Weight and See

Summer is slowly winding down, and the bees have been making the most of the fine weather. They’ve been in a foraging frenzy, perhaps sensing the forthcoming temperature changes.

They’re finally visiting the goldenrod in their own yard!

It cooled down over the weekend, with rain on and off all day today. Each time the showers stop, the foraging begins again.

And yet, when we checked the hives a week or so ago, Buzzers’ Roost had no honey, and FreeBees had very little. Instead, we saw loads of pollen, lots of nectar, and a surprising amount of capped brood.

Still, with all that nectar, there’s bound to be some honey soon.

Check out the graphs below. Notice any trends?

The first two graphs show the weight of the hive over the last month — finally trending upward. The next two show a week each, and you’ll notice daily ups and downs, probably from when the foragers are out.

So, we’re not too worried about honey levels, at least not yet.

Below is a picture of a frame containing both nectar and pollen. We also found several that were filled solely with nectar or solely with pollen. Theoretically, we should be able to identify the source of the pollen by its color, but unfortunately, I’ve not found an accurate chart online. Here are links to two if you’d like to try: Sheffield Beekeepers’ Association and Metrobeekeepers.net. My guess is mostly goldenrod because the fields are full of it.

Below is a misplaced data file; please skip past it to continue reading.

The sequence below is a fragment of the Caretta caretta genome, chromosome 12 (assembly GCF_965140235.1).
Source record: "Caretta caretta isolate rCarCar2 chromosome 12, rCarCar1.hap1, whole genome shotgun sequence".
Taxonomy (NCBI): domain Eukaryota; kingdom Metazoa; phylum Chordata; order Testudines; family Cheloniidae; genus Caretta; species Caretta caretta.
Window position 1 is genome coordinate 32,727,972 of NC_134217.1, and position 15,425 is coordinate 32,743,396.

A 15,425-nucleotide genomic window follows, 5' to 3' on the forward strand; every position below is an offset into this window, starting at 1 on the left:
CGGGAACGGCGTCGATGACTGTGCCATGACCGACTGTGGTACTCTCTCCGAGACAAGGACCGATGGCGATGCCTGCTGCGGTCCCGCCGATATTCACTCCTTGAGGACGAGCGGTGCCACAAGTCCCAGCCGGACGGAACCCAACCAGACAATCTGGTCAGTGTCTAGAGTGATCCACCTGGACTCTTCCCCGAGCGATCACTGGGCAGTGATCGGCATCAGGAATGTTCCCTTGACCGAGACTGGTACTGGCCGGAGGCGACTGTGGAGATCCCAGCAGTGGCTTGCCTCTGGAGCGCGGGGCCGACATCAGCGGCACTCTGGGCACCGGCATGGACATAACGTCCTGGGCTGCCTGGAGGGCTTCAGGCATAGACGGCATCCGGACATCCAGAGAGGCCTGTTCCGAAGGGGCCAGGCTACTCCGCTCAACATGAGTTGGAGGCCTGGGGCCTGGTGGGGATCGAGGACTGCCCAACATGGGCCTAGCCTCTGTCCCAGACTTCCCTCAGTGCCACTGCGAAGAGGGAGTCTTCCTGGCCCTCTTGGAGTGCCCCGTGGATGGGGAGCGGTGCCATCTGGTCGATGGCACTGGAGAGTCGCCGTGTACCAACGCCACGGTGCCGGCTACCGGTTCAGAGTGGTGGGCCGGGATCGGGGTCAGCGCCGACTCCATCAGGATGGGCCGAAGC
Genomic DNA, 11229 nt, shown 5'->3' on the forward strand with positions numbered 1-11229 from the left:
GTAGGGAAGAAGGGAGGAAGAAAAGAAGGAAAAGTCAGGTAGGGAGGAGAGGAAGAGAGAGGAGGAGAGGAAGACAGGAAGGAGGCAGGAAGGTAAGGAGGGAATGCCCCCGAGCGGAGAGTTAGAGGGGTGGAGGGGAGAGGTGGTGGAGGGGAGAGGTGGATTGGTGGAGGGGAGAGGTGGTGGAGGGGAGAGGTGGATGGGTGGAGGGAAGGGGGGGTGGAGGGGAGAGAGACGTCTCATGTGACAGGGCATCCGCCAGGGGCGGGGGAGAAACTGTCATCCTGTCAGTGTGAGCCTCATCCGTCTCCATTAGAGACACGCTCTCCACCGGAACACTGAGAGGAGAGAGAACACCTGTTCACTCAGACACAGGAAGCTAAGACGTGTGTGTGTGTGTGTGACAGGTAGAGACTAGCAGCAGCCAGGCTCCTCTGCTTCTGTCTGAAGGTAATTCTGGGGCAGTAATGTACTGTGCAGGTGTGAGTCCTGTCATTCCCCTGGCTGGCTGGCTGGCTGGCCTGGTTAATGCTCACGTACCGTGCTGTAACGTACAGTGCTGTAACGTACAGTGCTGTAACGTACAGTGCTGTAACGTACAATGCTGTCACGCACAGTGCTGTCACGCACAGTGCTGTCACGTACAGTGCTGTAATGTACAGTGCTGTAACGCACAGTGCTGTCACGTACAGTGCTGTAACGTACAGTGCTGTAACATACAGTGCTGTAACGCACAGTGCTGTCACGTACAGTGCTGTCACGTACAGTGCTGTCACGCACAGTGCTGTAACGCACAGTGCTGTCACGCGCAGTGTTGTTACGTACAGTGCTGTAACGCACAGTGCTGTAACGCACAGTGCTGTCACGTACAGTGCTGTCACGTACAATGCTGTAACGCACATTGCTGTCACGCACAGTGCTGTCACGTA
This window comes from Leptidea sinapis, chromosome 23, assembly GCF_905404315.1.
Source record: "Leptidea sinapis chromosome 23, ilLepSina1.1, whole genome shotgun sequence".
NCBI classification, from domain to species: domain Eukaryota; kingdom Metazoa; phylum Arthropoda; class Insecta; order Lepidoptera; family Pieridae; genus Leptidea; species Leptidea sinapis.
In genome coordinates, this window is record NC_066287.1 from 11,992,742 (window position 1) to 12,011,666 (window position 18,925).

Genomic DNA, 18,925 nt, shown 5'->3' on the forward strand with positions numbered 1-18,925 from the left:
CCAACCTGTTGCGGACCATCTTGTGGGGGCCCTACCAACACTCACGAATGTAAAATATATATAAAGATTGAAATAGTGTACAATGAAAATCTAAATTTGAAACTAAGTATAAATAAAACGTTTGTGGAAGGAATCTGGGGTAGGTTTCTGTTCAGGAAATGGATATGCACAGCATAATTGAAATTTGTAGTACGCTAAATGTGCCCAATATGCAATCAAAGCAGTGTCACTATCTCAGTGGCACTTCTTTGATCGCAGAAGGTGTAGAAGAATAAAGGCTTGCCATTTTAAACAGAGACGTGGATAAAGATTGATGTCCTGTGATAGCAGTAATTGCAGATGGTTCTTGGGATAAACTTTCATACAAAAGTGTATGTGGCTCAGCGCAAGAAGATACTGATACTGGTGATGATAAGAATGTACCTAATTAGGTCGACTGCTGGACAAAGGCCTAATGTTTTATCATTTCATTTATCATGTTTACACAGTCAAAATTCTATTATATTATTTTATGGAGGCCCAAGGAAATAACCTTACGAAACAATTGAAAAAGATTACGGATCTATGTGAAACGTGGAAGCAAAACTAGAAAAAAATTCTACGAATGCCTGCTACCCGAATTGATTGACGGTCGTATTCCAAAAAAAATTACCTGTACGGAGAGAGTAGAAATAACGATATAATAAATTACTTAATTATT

While we had the hives open, we did alcohol rolls on both. This is supposed to be a more accurate way to count Varroa.

Our count was a big fat zero on both hives.

Yeah, we must have done it wrong.

Either that or the hive beetles are eating them. Don’t even ask how many of those we found. It was too many to count.

Little bastards.

The weird thing is, the bees mostly ignore the beetles. Once in a while, they’ll herd a particularly brazen one into a corner, but then the bees go back to whatever they were doing, and the beetle scuttles away. (Unless we get it first!)

There was propolis everywhere, especially around the beetle traps, which makes me wonder if this is the bees’ response to the pests. There were a few beetle corpses in some of the propolis, so who knows?

Unfortunately, our girls don’t seem to grasp that the traps are there to help them and had propolized the openings where the beetles are meant to enter. At least one trap had every opening completely blocked.

But let’s get back back to the subject of the main hive pest — the dreaded Varroa. For two years, we’ve used drone foundation as part of Varroa control, with very little success.

Last year, the hive used the drone foundation mostly for honey.

This year, both hives have ignored them.

Until now.

This year, a few short weeks — okay, a few short months — before the workers start kicking out drones (to lower the number of mouths they have to feed in the winter), FreeBees has decided to make drone cells. Half the foundation was full of capped drone brood, and there were more cells on the top of some of the other frames.

Weird. Also unusual in placement. Drone cells are usually at the bottom of hive frames.

Whatever. It’s their hive. They can do what they want.

As we’d been instructed, we removed the drone foundation and opened the cells to check for Varroa, but found none there either.

I can’t believe there are no mites at all, but am willing, even eager, to believe the treatments have been working, and the threshold is safely low.

Just to be sure, we will treat both hives with Oxalic Acid before winter after we take off the supers.